PwC’s Q4 2013 Manufacturing Barometer reveals that U.S. industrial manufacturers expect economic growth will continue in 2014. They express optimism about the U.S. economy, and more importantly, about the global economy as well, with Q4 2013 optimism (68 percent) reaching the highest level since the fourth quarter of 2010. A majority of the respondents expect positive revenue gains at their own companies; their plans for hiring remain steady; and international sales have regained momentum.
“As we continue to see the global macroeconomic environment improve, we expect U.S. industrial manufacturing executives, bolstered by strong balance sheets, to more aggressively compete for businesses in international markets and increase capital expenditures,” said Bobby Bono, U.S. industrial manufacturing leader, PwC.
Here are some survey findings:
- 85 percent of survey respondents expect positive revenue growth for their own companies in 2014, with 13 percent forecasting double-digit gains, and only 3 percent expecting negative growth.
60 percent of the Q4 2013 respondents plan new net hiring in 2014, but will do so at a more moderate pace. Only 3 percent plan to reduce the number of full-time equivalent employees, and 37 percent will neither add nor decrease employment. The most sought-after employees will be skilled labor (42 percent), followed by professionals/technicians (30 percent) and production workers (28 percent).
29 percent of respondents report increased international sales, up from 18 percent the prior quarter.
Plans for operational spending in 2014 dipped slightly; 73 percent of U.S. industrial manufacturers planned on increasing operational spending during the fourth quarter of 2013, a decrease of 5 percent from the third quarter. Over the next 12 months, the leading increased investment areas include new product or service introductions (45 percent), research and development (37 percent), and information technology (32 percent).
As the shale energy revolution continues to ramp up in the U.S., we are seeing significant moderation in concerns regarding energy costs among industrial manufacturers, reflecting the positive influence that shale gas is having from investment, operational, and demand standpoints. The low-cost energy also provides a significant incentive for manufacturers to shorten their supply chain and bring production facilities back to the U.S.
Bobby Bono, U.S. industrial manufacturing leader, PwC
Among the survey findings, legislation/regulatory pressures (47 percent) and concern about lack of demand (42 percent) are the most cited potential barriers to growth over the next 12 months. While lack of demand remains a concern among U.S. industrial manufacturers, it is down 10 percent from a year ago, when it was considered the primary barrier to growth. In addition, several other barriers are lower than a year ago, including oil/energy prices (25 percent), taxation policies (22 percent), and decreasing profitability (20 percent), while concern over capital constraints and competition from foreign markets increased from the same period last year.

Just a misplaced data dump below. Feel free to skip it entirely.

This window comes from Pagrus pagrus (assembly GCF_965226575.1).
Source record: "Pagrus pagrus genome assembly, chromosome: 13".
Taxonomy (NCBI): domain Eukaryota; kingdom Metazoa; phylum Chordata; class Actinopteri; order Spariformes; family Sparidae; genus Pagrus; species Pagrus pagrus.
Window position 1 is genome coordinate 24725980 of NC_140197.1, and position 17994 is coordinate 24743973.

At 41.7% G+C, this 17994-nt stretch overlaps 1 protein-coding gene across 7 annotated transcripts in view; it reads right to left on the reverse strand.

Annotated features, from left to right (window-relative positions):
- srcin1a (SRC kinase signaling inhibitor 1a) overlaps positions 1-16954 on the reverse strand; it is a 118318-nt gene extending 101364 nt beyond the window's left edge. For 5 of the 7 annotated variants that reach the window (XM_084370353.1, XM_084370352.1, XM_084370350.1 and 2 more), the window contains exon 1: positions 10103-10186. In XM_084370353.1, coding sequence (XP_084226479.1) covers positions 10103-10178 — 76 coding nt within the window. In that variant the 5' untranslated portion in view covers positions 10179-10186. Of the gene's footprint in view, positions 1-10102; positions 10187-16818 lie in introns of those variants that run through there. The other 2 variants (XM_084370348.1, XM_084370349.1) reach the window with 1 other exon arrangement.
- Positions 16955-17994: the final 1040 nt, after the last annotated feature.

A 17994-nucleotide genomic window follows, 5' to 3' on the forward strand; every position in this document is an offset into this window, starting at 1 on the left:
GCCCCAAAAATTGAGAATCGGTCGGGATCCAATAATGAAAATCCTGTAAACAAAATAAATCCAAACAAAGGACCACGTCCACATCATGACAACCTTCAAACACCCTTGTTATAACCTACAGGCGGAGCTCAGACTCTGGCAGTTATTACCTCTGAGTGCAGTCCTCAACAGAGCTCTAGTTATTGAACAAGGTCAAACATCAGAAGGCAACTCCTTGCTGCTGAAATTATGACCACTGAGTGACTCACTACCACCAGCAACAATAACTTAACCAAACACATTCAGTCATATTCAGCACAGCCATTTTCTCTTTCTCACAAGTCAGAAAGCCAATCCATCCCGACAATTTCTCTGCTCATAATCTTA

“As the shale energy revolution continues to ramp up in the U.S., we are seeing significant moderation in concerns regarding energy costs among industrial manufacturers, reflecting the positive influence that shale gas is having from investment, operational, and demand standpoints. The low-cost energy also provides a significant incentive for manufacturers to shorten their supply chain and bring production facilities back to the U.S.,” Bono added.
A survey conducted by the Boston Consulting Group confirms the impact of the shale boom on manufacturers’ re-shoring operations
, as reported in The Financial Times.
Source: Manufacturing Barometer: Business Outlook Report - January 2014 - PwC
Cybersecurity and IT innovations
Additionally, the Q4 2013 PwC Manufacturing Barometer indicates that Cybersecurity continues to be a major area of focus for industrial manufacturers:
75 percent claim to have a methodology to detect the effectiveness of their organization’s security programs, and 82 percent cite having a formalized plan in place for reporting and responding to cybersecurity events. Over the past 12 months, only a limited number (15 percent) report an increase in cybersecurity events. When polled, U.S. industrial manufacturers cite hackers as the greatest cybersecurity threat to their business (69 percent), followed by current/former employees (26 percent) and activists/activist organizations (7 percent).
Of survey respondents, 38 percent indicate that their business made use of important IT innovations in the past 12 months. The two business sectors leading the way for important IT innovations are manufacturing processes (52 percent) and security/cyber threats (43 percent).
“U.S. industrial manufacturers are embracing IT innovations to both mitigate risks and improve their long-term prospects. In addition to IT investments to combat cyber and information threats, we are seeing manufacturers adapt new technologies and innovations including cloud and mobile computing, and big data and analytics. These important IT investments are helping forward-looking businesses guard against disruptive technologies that are changing the manufacturing landscape, while providing them with an opportunity to adjust their business models, improve their processes, and find new opportunities to grow,” Bono stated.
Additionally, the National Association of Manufacturers commends the partnership between the NIST (National Institute of Standards and Technology) and the private sector to improve cybersecurity
. “Cybersecurity is tantamount to economic and national security. Defending against cyber threats is a top priority for manufacturers,” said NAM Vice President of Tax, Technology and Domestic Economic Policy Dorothy Coleman before the Senate Committee on Commerce, Science, and Transportation at a July 2013 meeting.